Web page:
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Adoptions: how long does it take and what does it cost?

Jan 9 2024

We know it can be hard to find a local lawyer with experience completing adoptions so our team is pleased to offer this service to families who reside anywhere in British Columbia. We can assist with international and domestic adoptions, whether you are an extended family member or new to the child’s life. We can also provide advice to birth parents who are considering options for the best care of their child(ren) and the impact adoption has on legal rights (often referred to as “Independent Legal Advice”).

What We Need

The below list of items primarily applies to direct-placement adoptions (i.e. directed by a parent and not using an adoption agency). For international adoptions, you are required to use an adoption agency and they will work with you to obtain the necessary home assessments and paperwork; this is generally also the case for domestic adoptions that are completed through an adoption agency.

  1. Registration of Live Birth for any individual a petitioner is seeking to adopt: This is not a birth certificate and must be obtained from Vital Statistics referred to as “Registration Photocopy/Extract (certified copy or extract of birth registration)” on the form. You can obtain the form to apply here: Order certificates and copies – Province of British Columbia ( This takes up to 20 business days plus mailing time from Victoria so the sooner you apply the better for moving the application for adoption forward.
  2. Copies and details of any written agreements or orders relating to the child(ren) you propose to adopt.
  3. History of the financial and physical care of the child(ren).
  4. Information relating to the petitioner’s ability to support the child(ren) financially and emotionally, including proposed living arrangements and whether the petitioner has any other children and their living arrangements.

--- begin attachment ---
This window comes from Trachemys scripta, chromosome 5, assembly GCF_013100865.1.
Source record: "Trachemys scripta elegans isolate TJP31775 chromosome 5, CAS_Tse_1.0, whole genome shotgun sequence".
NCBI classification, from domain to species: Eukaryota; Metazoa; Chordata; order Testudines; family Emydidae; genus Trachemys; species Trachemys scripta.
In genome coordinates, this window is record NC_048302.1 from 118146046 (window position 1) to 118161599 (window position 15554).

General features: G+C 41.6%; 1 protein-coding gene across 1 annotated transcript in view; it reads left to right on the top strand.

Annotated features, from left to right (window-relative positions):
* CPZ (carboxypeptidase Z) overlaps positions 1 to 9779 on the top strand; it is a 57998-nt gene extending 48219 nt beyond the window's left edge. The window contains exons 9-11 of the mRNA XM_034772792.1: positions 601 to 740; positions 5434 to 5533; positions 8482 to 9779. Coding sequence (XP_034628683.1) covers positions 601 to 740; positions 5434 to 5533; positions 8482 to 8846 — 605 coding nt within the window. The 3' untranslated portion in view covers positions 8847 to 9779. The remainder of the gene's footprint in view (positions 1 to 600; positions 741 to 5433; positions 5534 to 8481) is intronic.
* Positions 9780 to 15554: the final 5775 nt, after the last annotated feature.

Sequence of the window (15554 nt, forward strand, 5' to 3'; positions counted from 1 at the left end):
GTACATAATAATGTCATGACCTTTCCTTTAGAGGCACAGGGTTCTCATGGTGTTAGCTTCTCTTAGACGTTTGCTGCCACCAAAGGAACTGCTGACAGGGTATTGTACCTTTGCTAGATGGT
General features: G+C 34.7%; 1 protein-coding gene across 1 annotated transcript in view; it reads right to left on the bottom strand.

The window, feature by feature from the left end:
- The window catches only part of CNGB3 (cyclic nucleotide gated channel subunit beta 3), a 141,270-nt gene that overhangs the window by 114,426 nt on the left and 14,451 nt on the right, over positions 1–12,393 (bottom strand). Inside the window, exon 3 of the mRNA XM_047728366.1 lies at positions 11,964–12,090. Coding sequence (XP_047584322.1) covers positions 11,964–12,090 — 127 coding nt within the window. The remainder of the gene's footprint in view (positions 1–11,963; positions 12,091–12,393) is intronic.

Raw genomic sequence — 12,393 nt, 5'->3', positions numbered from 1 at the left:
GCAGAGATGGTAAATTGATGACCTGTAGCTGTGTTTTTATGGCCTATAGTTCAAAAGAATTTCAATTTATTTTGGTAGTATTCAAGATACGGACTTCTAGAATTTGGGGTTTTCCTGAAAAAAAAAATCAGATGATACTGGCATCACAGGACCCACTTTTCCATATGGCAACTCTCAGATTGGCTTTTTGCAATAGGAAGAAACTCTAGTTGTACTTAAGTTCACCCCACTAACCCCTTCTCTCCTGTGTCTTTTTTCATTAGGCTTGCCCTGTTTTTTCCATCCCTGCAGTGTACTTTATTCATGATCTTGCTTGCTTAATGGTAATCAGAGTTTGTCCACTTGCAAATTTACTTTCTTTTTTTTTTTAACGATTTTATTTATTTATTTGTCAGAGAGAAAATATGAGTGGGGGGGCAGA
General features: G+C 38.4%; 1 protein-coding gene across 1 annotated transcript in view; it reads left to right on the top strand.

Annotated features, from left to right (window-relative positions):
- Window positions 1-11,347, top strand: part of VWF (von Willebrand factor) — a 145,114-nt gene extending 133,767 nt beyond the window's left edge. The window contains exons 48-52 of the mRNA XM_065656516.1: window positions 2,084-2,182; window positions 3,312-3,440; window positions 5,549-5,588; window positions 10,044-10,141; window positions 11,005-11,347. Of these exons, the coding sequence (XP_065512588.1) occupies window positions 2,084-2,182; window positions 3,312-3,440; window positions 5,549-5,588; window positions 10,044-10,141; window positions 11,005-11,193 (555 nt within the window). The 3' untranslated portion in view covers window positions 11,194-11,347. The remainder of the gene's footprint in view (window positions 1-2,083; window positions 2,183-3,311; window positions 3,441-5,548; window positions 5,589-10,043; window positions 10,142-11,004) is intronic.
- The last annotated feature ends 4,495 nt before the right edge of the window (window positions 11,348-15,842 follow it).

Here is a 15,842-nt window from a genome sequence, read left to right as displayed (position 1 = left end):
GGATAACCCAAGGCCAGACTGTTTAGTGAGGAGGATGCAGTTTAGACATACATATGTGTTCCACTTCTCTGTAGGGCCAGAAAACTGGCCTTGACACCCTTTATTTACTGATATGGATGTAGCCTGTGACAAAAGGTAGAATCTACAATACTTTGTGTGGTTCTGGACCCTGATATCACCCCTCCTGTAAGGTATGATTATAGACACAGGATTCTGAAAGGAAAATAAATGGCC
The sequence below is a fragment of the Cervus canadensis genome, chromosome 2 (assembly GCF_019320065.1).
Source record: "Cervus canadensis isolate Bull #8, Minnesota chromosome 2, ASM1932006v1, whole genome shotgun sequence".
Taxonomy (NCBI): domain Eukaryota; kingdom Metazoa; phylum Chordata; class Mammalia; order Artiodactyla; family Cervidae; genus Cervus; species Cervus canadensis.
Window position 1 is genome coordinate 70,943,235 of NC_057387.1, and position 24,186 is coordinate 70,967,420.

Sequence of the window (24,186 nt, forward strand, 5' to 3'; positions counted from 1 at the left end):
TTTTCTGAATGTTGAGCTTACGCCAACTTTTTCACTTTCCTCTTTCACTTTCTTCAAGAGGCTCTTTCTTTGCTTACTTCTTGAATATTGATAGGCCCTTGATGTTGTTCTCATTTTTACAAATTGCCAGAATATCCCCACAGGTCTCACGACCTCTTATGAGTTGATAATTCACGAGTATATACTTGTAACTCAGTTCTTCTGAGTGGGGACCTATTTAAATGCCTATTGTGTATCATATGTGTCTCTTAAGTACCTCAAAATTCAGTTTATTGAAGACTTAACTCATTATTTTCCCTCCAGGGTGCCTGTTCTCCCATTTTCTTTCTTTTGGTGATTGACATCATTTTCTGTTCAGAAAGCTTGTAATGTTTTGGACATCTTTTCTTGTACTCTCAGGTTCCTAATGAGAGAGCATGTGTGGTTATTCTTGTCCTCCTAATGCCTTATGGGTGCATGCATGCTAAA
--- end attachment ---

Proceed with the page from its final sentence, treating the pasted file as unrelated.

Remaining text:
5. Contact information for all birth parents and guardians, and confirmation of whether they are expected to consent to the adoption. We will need to serve all of these people with the application for adoption unless there are strong grounds for the court to waive this requirement (such as the birth parent has not been involved in the child’s life for 5 years).
  6. Depending on the age of the child(ren), there are different requirements relating to their involvement. For a child aged 7 through 11 years old, an authorized person (such as a social worker or physician) must meet with the child and prepare a report on whether the child understands what adoption means and if the child has any views on the proposed adoption. Unless the court waives this requirement, a child who has reached the age of 12 is required to consent to a proposed adoption.

We have a fillable form we typically send out referencing all the details that are helpful to have, but the more you gather ahead of time the better.


This is unfortunately impossible to advise on as there are so many pieces outside of the lawyer’s control and it depends on the type of adoption.

International Adoptions: you must first work with an adoption agency and they prepare most of the paperwork. This process can take more than a year. Typically it is only after the child is in Canada that the adoption agency will provide a package of documents for us to obtain a court order. The part involving us to finalize the materials takes approximately 1-2 months. We do not have the same potential issues around service as with “direct placement” adoptions (i.e. adoptions directed by a parent and not through an agency).

Uncontested Direct Placement Adoptions: we first have to consider the issue of whether birth parents or guardians will be consenting as it can take some time for them to receive Independent Legal Advice to do so. We also may need to serve birth parents or guardians with our application materials, which can be as quick as the person stopping by our office to be served by a legal assistant or as complicated as needing to hire a private investigator. Sometimes the court will waive the requirement for consent and/or service but these are generally exceptional circumstances and we need to demonstrate attempts to track people down.